Eli Guerron is Osito

Eli Guerron’s montage is more technical than most of the work we post on Motionographer, but it’s wicked polished and infused with a solid design sensibility. Eli’s pretty young (by my standards, at least), but he’s one of those guys who works his gonads off to improve every chance he gets. And it shows.


There’s another important reason I’m posting Eli’s reel. Notice how he lists his roles for each project at the bottom of the screen? This should be standard practice for all freelance/individual reels (regardless of how technical they are). This kind of full disclosure is not only helpful and informative, it’s ethically the right thing to do. I’ve heard of more than one case of people slapping projects into their reels even though all they did was pass by the designer’s desk on their way to the coffee machine and suggest that the deer head be chartreuse instead of pink.

The way I see it, reels are a necessary evil. Evil because they essentially reduce every designer/director/animator/visualist to a 2-minute binge of bite-sized eye candy. Necessary because they do conveniently represent (however distorted those representations might be) individuals and studios in an industry that crowns king he (or she) who can grab the most eyeballs in the shortest amount of time.

So since reels aren’t going away any time soon, let’s at least be up front about what we, as individuals, have done. Let’s be clear about exactly how much influence we had over the end product. I’m not saying that every reel needs to have complete credits running at the bottom like some obnoxious, self-flagellating ticker tape of humility. I’m just saying that Eli’s example is a good one to follow. Simple and easy to implement.

When I recut my reel (which unfortunately is comprised almost entirely of medicore student work), I will do the same. I hope you will, too.

About the author

Justin Cone

/ justincone.com
Together with Carlos El Asmar, Justin co-founded Motionographer, F5 and The Motion Awards. He currently lives in Austin, Texas with is wife, son and fluffball of a dog. Before taking on Motionographer full-time, Justin worked in various capacities at Psyop, NBC-Universal, Apple, Adobe and SCAD.



Nooo, now I can’t team up with quality people and pass their work off as mine!!!

I kid I kid, but it is good to see integrity in someone’s work. I hope no one posts that this doesn’t deserve an entry, because the work is still good and worth checking out.

To the last paragraph; quit being so self-deprecating, there’s some quality stuff in that reel of yours. Maybe not insane flashy stuff, but certainly entertaining quality works.

Joe Clay

I don’t think that’s the perfect solution. I much prefer those types of things listed somewhere near, but not in, the reel. It’s too distracting to read the text while watching the reel. I will commend Eli on crafting a slower reel though, so that there’s more time to read and watch.

Of course, in certain reels, such as my own—which I still need to post—I did everything but shoot some of the footage that I received as B-Roll. Of course I also apply for animator positions when I send out my reel, so they probably understand that.

I think that in most cases, it’s enough to place the reel in context.


one of my favorite personal motion sites is carlo vega‘s — clean, and good about documenting roles and crediting collaborators. i love it when people list the other artists that worked on spots, it’s a great way to discover new designers/animators/sound designers/etc.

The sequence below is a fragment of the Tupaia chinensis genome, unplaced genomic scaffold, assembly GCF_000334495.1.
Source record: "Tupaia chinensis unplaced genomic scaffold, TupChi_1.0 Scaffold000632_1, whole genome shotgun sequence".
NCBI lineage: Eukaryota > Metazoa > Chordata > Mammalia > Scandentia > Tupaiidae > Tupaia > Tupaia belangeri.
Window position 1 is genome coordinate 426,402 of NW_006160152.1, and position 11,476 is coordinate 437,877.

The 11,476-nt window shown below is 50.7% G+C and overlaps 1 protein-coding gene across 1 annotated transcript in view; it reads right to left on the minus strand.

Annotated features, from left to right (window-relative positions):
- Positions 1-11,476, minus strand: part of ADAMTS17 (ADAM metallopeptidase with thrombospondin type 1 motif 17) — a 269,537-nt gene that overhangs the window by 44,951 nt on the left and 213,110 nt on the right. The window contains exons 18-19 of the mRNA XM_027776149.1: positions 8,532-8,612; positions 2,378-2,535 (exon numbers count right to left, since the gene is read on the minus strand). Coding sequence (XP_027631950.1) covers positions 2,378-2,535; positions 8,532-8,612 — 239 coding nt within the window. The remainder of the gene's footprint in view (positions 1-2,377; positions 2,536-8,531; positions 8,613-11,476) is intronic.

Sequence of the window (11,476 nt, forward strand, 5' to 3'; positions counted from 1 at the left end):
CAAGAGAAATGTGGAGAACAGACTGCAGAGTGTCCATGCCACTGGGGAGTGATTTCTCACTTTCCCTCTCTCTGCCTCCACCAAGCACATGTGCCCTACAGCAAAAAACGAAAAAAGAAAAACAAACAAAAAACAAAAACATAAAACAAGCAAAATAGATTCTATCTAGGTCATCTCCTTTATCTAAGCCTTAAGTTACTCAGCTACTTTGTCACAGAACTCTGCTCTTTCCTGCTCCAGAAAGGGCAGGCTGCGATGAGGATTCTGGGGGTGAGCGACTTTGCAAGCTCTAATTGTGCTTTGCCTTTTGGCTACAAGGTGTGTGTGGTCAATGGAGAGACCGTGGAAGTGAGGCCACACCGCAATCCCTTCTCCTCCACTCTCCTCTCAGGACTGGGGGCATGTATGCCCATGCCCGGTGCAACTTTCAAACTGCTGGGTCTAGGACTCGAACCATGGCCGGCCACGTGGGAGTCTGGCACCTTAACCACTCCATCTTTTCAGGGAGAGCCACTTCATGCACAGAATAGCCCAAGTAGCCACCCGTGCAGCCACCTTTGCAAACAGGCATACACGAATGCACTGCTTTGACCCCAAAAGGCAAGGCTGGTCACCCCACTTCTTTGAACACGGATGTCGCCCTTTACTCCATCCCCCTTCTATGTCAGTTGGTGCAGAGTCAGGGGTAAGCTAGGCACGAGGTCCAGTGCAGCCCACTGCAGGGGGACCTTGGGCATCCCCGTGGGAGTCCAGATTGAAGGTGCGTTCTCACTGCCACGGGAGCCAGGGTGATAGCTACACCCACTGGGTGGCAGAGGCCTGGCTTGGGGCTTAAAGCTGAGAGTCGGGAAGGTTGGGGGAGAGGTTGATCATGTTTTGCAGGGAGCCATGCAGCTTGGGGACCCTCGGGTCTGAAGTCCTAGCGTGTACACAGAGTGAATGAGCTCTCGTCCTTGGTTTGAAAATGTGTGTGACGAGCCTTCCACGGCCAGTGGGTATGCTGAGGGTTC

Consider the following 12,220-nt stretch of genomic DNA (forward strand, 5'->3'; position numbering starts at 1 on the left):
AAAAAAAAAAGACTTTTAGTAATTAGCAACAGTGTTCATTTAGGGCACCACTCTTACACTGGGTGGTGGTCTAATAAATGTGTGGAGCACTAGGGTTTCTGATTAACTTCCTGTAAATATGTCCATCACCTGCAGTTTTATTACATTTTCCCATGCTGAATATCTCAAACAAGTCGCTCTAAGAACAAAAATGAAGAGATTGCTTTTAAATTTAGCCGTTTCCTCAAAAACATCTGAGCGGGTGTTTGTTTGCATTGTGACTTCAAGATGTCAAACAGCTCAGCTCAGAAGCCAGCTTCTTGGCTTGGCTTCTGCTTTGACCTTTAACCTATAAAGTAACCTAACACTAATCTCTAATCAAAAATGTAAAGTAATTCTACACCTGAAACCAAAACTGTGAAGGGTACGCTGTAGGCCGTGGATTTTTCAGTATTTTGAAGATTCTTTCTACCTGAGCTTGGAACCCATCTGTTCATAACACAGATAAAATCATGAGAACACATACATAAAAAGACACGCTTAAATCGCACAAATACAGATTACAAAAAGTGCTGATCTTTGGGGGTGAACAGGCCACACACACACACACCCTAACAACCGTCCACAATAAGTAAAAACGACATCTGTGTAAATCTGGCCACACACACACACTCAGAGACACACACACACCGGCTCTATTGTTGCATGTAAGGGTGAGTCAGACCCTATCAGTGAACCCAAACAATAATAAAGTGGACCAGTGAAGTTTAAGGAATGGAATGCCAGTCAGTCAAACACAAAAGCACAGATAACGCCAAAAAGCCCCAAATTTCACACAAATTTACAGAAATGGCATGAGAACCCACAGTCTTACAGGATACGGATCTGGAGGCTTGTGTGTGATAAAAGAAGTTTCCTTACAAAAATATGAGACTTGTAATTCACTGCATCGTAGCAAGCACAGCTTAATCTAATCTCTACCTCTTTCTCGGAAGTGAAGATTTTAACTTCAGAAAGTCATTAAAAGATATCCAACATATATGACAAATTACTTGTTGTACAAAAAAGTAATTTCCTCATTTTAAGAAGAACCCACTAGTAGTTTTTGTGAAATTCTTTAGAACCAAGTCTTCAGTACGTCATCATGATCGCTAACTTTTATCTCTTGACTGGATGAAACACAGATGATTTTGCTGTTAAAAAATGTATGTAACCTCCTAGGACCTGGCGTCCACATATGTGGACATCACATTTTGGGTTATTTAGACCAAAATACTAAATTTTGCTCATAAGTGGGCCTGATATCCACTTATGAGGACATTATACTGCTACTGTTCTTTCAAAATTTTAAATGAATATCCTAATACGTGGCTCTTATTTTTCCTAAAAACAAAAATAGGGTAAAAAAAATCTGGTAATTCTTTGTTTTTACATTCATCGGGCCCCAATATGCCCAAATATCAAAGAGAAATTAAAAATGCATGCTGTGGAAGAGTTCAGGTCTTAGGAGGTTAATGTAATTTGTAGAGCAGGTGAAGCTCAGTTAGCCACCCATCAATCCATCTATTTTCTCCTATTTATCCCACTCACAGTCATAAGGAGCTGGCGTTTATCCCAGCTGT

Yep, and I think it’s rad that Carlo doesn’t even have his reel on his site. (If he even has a reel.)


Ahh, I also forgot to mention a big thing I would like to see along with reels.

The artist – title of the songs in them. Not only do these tracks often add to the reel, I would usually go and buy the song on iTunes if I only knew what it was.

Marc B.

Cool idea!
Joe i dont mind it on the reel. You can watch it once without focusing on the text and then scrub through it again if necessary.


I might be the only one but I disagree.
I think having roles on the reel is a bit distracting(although not particularly in this one), and takes away from the dynamic visuals that the reel is supposed to convey.

If one wants to know what role a particular designer played, he/she can look it up on the designers site, or if need be, inquire about it in detail during an interview.

I just think that if people put shots they didn’t work on on their reel, then they would be pretty comfortable throwing BS roles out there as well. But if you talk to them in person, and ask them to speak, in detail, about their roles, then you’ll find out how involved they really were.


Well said Justin.

I think having your role listed somewhere is being honest to yourself and respectful to others that were involved. This could also help settle some trust issues employer’s have when it comes to bringing someone new on board. Personally, I like Eli’s approach to handling this issue… maybe it just needs to be moved closer to the bottom left.

I also agree with Brett on audio. With all this music at our disposal, in most cases for free, the least we could do is give them credit somewhere.


A lot of creative directors put work on their reel they didnt design or animate…sometimes they werent even at the meeting….I would hold suspect the ones that seem to be in the spotlight the most…They like to pretend their so called visionary attitude just magically made it happen…WAFJ.

amy kuo

HI ELI!!!!!!!!!!!!!!!!!!!!!!!!!!!!!!!!!!!!!!!!!!!!!!!!!!!!!!!!!!!!!!!!!!!!!!!!!!!!!!!!!!!!!!!!!!!!!!!!!!!!!!!!!!!!!!!!!!!!!!!!!!!!!!!!!!!!!!!!!!!!!!!!!!!!!!!!!!!!!!!!!!!!!!!!!!!!!!!!!!!!!!!!!!!!!!!!!!!!!!!!!!!!!!!!!!!!!!!!!!!!!!!!!!!!!!!!!!!!!!!!!!!!!!!!!!!!cool website!!!!!!!!!!!!!!!!!!!!!!!!!!!!!!!!!!!!!!!!!!!!!!!!!!!!!!!!!!!!!!!!!!!!!!!!!!!!!!!!!!!!!11

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